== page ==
For those of you who are unfamiliar with the Japanese meaning of Kikkou, the term is used in conjunction with Shibari (Kikkou Shibari) to describe a kind of body harness with hexagonal (rope) patterns like those you would find on a turtle. Kikkou Shibari is often confused with the more simple harness sporting diamond patterns (Hishinawa).

The Kikkou site has more recently been enhanced by the works of light-painting wizard Z. Maitri, and also contains video streams of our very own Osada Steve. Last but not least, Kikkou is also graced with an in-depth treatise by Shibari scholar Master “K” about Ito Seiyu (1882-1961), the father of modern Kinbaku.

Now, what can I say, if you wish to find out how legends were made, take a look at Kikkou and enjoy the tour.

TieBreaker

Share.

About Author

10 Comments

  1. Wow, really impressive. I knew some bits about Kikkou already, especially that Osada sensei runs it and that it was quite a major platform for rope enthusiasts, but it seems to be even more important that I might have guessed…

    Nice report and enjoy your “cushy” job. The job-profile sounds somewhat familiar to me… 😉

  2. Thanks for the history lesson and good luck with the new job, you’re off to a great start!

    While I haven’t been inspired as a member of Kikkou, I’ve had the honor of direct instruction from Osada Steve, which was an amazing experience and remains a tremendous influence on my work!

  3. This is a wonderful blog!

    I ache with envy at those people based in Tokyo Japan who are able to attend such wonderful shows and SM events.

    Hopefully I will be visiting that city with it’s great looking ona no ko but the best I could hope for is a “private lesson” from Steve-san aided and abetted by one of his toothsome ‘models’. Alas it would be back to basics as I have long forgotten the ropes.

    GW

  4. Kikkou was one of the first Shibari sites I became aware of back in 97/98 in UK.

    It was after that that work that then brought me to Japan and then through another contact that I later met Steve.

    I was somehow amazed to find out Steve was Kikkou’s proprietor. It was like small world, or have have found *the* guy at the centre of everything…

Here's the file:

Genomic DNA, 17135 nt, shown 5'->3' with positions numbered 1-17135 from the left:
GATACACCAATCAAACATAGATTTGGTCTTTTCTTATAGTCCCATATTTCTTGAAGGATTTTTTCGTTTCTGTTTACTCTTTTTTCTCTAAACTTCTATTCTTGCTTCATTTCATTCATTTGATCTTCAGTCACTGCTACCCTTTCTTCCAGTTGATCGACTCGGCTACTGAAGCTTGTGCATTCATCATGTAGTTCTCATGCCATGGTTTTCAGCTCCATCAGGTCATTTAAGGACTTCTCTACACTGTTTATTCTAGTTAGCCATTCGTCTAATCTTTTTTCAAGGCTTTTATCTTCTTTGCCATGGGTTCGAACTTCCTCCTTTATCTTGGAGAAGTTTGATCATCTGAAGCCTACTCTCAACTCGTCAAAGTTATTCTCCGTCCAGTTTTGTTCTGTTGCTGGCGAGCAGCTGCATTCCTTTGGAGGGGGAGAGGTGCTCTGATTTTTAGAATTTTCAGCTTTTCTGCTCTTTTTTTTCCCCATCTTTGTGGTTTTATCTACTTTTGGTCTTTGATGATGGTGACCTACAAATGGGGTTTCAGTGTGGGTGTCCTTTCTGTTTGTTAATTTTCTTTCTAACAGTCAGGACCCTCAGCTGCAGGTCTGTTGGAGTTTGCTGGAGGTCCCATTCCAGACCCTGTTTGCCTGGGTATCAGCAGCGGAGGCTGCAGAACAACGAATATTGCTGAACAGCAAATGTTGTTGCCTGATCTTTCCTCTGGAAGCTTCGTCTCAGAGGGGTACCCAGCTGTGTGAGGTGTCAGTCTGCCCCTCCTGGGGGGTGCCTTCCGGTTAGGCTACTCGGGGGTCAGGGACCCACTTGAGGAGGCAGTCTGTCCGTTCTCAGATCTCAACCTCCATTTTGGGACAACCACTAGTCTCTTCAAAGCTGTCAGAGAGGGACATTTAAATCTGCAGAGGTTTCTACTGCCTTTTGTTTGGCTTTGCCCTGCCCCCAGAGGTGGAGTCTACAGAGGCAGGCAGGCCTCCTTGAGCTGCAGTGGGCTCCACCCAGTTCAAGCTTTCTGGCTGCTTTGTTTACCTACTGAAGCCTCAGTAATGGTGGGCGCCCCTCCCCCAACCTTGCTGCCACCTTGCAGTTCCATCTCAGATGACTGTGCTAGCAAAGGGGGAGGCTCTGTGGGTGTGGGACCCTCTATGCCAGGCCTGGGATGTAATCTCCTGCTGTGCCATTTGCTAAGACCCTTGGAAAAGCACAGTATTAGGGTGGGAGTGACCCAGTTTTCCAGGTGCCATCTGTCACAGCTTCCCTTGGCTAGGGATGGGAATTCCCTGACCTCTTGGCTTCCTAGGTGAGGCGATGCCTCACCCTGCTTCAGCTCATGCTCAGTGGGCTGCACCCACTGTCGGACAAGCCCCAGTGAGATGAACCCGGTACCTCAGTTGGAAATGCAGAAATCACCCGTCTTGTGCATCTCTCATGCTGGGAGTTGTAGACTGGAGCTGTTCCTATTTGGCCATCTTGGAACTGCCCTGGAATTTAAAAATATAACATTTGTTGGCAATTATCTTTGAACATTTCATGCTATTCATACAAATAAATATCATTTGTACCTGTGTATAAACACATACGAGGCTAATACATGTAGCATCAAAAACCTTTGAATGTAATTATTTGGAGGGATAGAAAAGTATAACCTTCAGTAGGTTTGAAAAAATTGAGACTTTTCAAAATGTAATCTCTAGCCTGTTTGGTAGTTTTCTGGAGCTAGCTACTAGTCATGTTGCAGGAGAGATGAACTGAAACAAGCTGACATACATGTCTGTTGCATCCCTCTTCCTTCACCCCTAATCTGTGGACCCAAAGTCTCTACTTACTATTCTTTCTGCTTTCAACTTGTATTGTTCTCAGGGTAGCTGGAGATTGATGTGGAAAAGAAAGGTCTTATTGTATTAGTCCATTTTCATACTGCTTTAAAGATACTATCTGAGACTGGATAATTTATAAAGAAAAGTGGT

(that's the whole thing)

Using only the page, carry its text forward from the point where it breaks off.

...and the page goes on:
5. Glad to see the baton has been passed on and TokyoBound is back in business. It’s good to know what’s going on out there. I hope to be finding out again first hand before too long and getting some more tuition from The Boss.

  6. This has been a very interesting and informative blog, so I’m glad that torch has been passed on to able hands. I live in Japan as well, so I’ve had the good fortune to see Steve-san’s artistry, and it’s great to be able to learn more about the shibari scene. Best wishes on the blog.

  7. Congratulations on your job as the editor of this site! After being in Japan for a couple of occasions, and sampling a bit of its bondage and SM world (thanks to Steve), its good to have a place like this site, where one can keep in touch with those happenings and events.

    Plus, I will constantly monitor it for good excuses to fly myself back to Japan again (and again, and again, and again…)

  8. Nice to see a new editor of this blog. I hope the same deepness of information and humour can be read here for the upcoming times.

    Good luck!

  9. Hi,

    I am missing updates in this blog.
    This blog is the best i ever seen about shibari kinbaku.
    please keep the good work.
    best regards.

Leave A Reply